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US States Tighten Fiscal Belts

by Leroy Baker,, New York

07 December 2007

State financial conditions remained strong for most US states in fiscal 2007, but as overall budget growth has slowed from the previously robust conditions, state governments have been less inclined to give away revenues in tax cuts, a new study has indicated.

According to the latest Fiscal Survey of States by the National Governors Association and the National Association of State Budget Officers, revenues were generally stable in fiscal 2007, and only one state was forced to make mid-year budget cuts.

But the report showed that conditions across the states varied widely, with some states cutting taxes and increasing funding for programs, and others relying on budget stabilization funds and spending cuts to address lower-than-anticipated revenues.

While revenue growth was generally strong in fiscal 2007, fiscal 2008 enacted budgets reflect more modest growth, and some states have already reported budget shortfalls.

The study also showed that state governments have been considerably less willing to cut taxes. States enacted net tax and fee decreases of $115.5 million in fiscal 2008. In comparison, states enacted net tax and fee decreases of $2.1 billion in fiscal 2007. In fiscal 2008, twenty-four states adopted net decreases, while eighteen states enacted net increases. Continuing the trend of recent years, the largest enacted decrease was in personal income taxes ($1 billion). The largest enacted increase was in cigarette and tobacco taxes ($761.8 million).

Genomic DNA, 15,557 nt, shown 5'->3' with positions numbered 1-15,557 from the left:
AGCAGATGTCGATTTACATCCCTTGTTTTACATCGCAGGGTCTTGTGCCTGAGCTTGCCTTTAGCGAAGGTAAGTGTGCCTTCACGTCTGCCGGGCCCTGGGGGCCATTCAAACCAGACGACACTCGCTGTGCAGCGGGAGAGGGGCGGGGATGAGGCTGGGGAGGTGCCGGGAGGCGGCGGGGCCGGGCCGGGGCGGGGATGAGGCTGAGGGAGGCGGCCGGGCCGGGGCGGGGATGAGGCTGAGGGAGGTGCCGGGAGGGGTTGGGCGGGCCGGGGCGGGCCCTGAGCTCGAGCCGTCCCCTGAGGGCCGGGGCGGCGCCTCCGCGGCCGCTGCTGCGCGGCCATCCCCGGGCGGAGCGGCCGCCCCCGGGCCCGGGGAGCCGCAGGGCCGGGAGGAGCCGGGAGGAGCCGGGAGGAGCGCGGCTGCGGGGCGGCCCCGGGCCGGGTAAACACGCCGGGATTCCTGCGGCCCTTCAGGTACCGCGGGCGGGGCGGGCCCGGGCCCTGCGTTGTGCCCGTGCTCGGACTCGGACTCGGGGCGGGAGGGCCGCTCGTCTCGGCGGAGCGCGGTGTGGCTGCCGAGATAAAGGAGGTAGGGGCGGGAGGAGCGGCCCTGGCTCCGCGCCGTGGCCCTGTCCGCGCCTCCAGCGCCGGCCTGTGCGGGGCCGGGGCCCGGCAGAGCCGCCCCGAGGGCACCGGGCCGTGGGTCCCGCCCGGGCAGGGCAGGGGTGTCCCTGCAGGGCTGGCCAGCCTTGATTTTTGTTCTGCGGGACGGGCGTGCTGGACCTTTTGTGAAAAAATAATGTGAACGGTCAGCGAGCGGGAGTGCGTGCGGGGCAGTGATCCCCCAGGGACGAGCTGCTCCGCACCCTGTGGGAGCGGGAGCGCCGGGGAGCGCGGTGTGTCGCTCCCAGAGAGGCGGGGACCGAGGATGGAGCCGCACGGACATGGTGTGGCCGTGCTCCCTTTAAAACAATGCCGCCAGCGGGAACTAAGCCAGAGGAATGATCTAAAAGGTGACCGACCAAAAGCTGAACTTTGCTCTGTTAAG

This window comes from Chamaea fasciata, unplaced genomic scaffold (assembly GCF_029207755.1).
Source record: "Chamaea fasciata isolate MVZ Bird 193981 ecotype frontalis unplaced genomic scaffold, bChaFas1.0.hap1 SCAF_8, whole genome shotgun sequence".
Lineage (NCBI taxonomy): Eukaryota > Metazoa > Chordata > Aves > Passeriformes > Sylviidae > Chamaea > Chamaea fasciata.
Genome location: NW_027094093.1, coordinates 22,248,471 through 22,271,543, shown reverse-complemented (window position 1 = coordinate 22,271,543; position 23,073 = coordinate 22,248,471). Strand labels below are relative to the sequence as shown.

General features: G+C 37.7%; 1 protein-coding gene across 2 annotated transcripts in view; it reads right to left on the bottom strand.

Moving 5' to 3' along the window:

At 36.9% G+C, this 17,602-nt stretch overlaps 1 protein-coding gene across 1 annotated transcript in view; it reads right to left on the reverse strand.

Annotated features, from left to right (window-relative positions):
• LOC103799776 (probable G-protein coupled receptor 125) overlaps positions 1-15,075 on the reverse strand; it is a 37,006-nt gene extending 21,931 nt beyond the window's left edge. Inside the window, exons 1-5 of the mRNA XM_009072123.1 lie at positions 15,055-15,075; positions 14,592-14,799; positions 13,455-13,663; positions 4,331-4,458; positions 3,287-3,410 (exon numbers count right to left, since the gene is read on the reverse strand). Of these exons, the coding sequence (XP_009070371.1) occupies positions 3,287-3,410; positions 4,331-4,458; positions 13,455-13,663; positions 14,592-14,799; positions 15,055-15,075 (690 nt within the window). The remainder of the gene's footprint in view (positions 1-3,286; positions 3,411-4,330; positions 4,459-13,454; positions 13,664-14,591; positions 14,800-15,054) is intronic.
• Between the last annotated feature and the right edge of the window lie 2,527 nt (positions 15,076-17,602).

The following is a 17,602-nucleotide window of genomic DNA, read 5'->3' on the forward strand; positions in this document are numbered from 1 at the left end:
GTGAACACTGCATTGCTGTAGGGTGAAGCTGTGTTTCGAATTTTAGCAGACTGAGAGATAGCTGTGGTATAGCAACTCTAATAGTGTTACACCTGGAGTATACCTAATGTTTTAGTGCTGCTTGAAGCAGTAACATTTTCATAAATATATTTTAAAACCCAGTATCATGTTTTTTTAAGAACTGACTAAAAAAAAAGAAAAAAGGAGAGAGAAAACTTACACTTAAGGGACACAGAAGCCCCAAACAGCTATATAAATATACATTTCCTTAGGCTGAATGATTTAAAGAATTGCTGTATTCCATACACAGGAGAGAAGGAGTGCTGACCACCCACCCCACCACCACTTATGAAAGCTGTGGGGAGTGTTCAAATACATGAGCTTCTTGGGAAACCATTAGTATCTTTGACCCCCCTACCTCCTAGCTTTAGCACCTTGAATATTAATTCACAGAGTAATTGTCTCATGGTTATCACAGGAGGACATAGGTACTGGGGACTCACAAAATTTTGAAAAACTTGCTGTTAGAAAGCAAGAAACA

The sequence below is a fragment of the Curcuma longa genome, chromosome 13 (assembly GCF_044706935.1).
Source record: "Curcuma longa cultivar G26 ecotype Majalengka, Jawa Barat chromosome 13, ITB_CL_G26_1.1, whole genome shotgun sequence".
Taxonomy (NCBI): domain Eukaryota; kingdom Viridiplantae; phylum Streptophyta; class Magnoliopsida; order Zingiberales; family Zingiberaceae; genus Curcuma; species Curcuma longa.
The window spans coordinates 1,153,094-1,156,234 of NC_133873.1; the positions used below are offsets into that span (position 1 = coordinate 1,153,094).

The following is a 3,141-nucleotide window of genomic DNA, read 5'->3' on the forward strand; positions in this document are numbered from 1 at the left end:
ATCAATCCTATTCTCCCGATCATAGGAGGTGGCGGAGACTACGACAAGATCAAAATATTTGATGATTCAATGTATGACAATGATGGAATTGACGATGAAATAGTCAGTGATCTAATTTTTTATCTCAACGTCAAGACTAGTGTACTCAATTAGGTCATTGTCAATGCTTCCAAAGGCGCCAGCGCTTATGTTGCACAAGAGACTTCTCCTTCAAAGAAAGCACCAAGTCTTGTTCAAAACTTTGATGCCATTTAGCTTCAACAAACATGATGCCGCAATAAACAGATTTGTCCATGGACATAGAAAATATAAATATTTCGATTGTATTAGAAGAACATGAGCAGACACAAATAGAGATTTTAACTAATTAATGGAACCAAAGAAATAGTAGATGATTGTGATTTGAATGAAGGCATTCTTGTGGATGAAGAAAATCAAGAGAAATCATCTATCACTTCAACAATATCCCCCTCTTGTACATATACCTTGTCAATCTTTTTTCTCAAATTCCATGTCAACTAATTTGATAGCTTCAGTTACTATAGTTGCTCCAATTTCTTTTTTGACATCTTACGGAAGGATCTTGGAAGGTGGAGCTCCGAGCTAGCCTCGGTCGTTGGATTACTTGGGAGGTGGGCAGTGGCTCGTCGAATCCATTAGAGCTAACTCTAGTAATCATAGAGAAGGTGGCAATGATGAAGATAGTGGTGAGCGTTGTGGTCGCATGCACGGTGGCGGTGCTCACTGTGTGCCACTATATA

In fiscal 2007, most states’ revenue collections exceeded expectations. Revenues from all sources exceeded expectations in thirty-eight states, were on target in four states, and were below expectations in eight states. Fiscal 2007 tax collections of sales, personal income, and corporate income taxes were 5.6% higher than fiscal 2006 collections. Specifically, sales tax collections were 3.0% higher, personal income tax collections were 7.2% higher, and corporate income tax collections were 9.0% higher.

However, states have budgeted for more moderate revenue growth in their fiscal 2008 budgets. Compared to fiscal 2007 collections, enacted fiscal 2008 budgets reflect 3.4% more in sales tax revenue, 3.4% more in personal income tax revenue, and 1.4% less in corporate income tax revenue, a 2.9% overall increase from fiscal 2007.

The study showed that expenditures continued to grow in almost all states, with only one state reporting negative expenditure growth for fiscal 2007, thirty-one states reporting expenditure growth to be positive but less than 10%, and eighteen states reporting expenditure growth of 10% or more. In contrast, for fiscal 2008, seven states enacted negative growth budgets, thirty-one states have budgeted expenditure growth to be positive but below 10%, and twelve states have budgeted growth of 10% or more.

The full text of the Fiscal Survey of States can be found in the Tax News Resources section.

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